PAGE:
Study shows wearables lack clinical impact, but researchers haven’t lost hope

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Wearables and remote monitoring devices do not improve clinical outcomes, but researchers say more data could change that assessment. (Fitbit)

New research shows that wearables and remote patient monitoring technology have a limited impact on clinical outcomes. But digital health researchers aren't ready to abandon the promise of mobile technology. 

A literature analysis published in the new Nature Partner Journal (npj) Digital Medicine reviewed 27 randomized control studies focused on wearable biosensors and found no statistically significant impact on factors like body mass, waist circumference, body fat percentage, and systolic and diastolic blood pressure. The study adds to a growing body of research indicating that clinical evidence has struggled to keep pace with the hype surrounding wearables.

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However, digging into 16 “high-quality” remote patient monitoring studies, the researchers, from Cedars-Sinai Medical Center in Los Angeles, found pockets of promising evidence for certain conditions like obstructive pulmonary disease, Parkinson’s, hypertension and lower back pain. Even more specifically, interventions that use validated health behavior models and tailored coaching saw the highest success rates. In one study, monitoring technology had a significant impact on blood pressure for adults 55 and older.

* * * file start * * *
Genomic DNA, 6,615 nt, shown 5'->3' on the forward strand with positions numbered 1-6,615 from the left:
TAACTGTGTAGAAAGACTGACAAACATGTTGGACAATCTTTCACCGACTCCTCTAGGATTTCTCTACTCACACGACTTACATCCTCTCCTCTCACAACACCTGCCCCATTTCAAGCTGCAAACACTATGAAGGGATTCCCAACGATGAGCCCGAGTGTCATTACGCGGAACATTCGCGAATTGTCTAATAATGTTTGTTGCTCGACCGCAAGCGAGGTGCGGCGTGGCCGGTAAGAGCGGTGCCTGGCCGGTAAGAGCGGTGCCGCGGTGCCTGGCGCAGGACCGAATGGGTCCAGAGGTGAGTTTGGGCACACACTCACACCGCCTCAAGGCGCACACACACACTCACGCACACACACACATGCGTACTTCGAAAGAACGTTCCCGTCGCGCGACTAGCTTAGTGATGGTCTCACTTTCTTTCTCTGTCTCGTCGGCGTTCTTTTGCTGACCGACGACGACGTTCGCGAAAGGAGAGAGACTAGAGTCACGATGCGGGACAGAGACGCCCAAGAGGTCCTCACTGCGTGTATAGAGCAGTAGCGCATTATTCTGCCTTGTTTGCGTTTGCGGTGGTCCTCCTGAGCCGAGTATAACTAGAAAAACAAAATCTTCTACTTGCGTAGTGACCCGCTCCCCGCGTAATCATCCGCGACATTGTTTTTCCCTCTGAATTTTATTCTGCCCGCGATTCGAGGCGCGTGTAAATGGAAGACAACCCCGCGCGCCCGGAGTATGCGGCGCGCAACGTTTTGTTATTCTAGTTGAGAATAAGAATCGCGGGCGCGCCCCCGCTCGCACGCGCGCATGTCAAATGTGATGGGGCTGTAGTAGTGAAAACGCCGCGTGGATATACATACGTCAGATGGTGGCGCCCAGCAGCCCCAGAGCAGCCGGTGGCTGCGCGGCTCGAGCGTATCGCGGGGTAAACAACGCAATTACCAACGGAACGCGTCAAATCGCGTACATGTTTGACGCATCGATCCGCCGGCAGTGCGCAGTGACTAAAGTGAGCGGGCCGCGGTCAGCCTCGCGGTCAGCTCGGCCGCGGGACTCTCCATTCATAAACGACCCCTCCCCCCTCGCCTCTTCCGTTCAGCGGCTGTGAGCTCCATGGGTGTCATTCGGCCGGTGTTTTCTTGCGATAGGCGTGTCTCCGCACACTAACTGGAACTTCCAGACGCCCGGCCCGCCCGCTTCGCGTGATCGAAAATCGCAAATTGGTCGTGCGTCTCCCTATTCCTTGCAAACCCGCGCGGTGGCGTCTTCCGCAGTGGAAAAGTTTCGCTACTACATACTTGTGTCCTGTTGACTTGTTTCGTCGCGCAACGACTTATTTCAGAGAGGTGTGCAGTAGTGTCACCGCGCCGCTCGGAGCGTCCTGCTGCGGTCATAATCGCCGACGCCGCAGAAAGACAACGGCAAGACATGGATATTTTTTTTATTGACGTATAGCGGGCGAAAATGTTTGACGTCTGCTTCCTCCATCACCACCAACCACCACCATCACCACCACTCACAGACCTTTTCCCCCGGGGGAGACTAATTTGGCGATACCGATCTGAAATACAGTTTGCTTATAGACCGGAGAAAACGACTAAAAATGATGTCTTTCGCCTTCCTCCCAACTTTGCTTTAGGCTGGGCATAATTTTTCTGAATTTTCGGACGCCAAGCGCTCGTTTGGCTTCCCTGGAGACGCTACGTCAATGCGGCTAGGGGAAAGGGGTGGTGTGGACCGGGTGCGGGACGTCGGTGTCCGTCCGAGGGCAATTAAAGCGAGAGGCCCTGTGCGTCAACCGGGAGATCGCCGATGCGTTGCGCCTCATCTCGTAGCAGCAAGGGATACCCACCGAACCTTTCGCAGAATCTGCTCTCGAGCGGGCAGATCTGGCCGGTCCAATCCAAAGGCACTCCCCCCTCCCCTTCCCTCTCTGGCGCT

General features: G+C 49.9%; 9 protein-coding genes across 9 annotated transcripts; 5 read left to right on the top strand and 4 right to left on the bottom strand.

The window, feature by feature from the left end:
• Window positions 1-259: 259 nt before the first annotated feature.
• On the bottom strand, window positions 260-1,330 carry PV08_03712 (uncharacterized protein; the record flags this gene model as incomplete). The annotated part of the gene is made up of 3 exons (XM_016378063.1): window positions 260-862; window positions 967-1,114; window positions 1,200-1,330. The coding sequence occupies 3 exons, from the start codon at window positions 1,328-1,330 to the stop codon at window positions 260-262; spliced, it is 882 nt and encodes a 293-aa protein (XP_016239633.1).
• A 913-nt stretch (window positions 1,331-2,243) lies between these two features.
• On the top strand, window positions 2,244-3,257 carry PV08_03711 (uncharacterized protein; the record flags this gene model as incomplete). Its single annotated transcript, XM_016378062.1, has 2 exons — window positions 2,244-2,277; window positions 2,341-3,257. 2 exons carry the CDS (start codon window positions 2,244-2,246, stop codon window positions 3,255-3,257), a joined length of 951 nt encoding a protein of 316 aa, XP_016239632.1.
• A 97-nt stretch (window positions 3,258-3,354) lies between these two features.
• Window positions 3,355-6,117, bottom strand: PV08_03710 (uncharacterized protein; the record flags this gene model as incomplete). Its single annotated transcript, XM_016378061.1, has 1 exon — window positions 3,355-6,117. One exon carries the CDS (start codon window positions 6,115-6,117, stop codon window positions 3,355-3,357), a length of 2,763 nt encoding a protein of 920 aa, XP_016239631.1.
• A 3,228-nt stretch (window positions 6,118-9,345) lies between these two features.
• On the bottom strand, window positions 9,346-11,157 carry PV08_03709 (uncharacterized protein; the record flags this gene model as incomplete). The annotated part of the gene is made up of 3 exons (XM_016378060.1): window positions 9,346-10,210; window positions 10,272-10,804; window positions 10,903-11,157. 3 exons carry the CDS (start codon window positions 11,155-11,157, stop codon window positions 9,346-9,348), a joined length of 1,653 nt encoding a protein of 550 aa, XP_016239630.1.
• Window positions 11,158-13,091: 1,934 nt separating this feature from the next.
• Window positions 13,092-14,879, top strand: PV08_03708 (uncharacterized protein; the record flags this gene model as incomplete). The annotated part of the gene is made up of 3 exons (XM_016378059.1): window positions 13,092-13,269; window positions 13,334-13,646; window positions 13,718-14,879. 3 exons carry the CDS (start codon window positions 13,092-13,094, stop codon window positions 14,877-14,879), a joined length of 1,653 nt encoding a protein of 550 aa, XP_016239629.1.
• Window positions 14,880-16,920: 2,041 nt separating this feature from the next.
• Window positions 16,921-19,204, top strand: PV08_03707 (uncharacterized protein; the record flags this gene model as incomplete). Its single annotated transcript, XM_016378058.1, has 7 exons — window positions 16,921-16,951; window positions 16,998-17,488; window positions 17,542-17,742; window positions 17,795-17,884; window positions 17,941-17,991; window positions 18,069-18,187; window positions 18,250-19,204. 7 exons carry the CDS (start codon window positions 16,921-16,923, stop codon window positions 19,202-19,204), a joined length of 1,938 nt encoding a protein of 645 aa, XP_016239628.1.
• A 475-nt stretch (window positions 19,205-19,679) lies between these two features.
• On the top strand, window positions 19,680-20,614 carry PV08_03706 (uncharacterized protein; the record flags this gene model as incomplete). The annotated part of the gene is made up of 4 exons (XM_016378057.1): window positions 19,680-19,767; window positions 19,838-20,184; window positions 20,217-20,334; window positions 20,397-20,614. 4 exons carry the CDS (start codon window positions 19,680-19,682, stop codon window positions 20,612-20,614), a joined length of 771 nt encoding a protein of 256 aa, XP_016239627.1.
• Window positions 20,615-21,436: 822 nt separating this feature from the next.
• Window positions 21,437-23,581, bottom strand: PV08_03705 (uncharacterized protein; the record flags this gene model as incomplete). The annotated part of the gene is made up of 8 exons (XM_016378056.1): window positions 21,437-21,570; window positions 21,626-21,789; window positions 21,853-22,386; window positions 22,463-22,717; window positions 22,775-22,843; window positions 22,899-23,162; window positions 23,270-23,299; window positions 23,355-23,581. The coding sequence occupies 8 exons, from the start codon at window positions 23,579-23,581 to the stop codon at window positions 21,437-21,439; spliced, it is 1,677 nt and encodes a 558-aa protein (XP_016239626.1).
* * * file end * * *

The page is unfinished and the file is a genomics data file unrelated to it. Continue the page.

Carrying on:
Digital health tools could find more clinical success by pairing some of the successful elements outlined in the meta-analysis with a personalized approach to remote monitoring to generate "contextually appropriate, highly tailored messages to patients at the right time and right place," the authors wrote.

But, they added, many of the consumer products on the market have not been rigorously tested, and they warned healthcare leaders to “proceed with caution before implementing and using RPM to reliably change clinical outcomes." Although wearables have been widely touted as a tool to drive healthy habits, integrating those devices into the clinical setting remains a challenge.

"There is a big difference between using these sensors to track sleep for self-betterment and using them to make medical decisions," study co-author Michelle S. Keller, MPH, a clinical research specialist at the Cedars-Sinai Center for Outcomes Research and Education, said in a release.

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There are several reasons those gaps exist, including a lack of data, inconsistencies from one study to the next and the fact that many studies were still in the pilot phase.

The study comes at a time when healthcare providers are increasingly interested in using wearables to assist with chronic disease management, and technology companies like Apple and Fitbit are happy to oblige. Apple recently announced its Apple Heart Study in partnership with Stanford to test Apple Watch’s ability to detect irregular heartbeats. Meanwhile, Fitbit devices are being used by Scripps Research Institute as part of the National Institutes of Health’s All of Us research.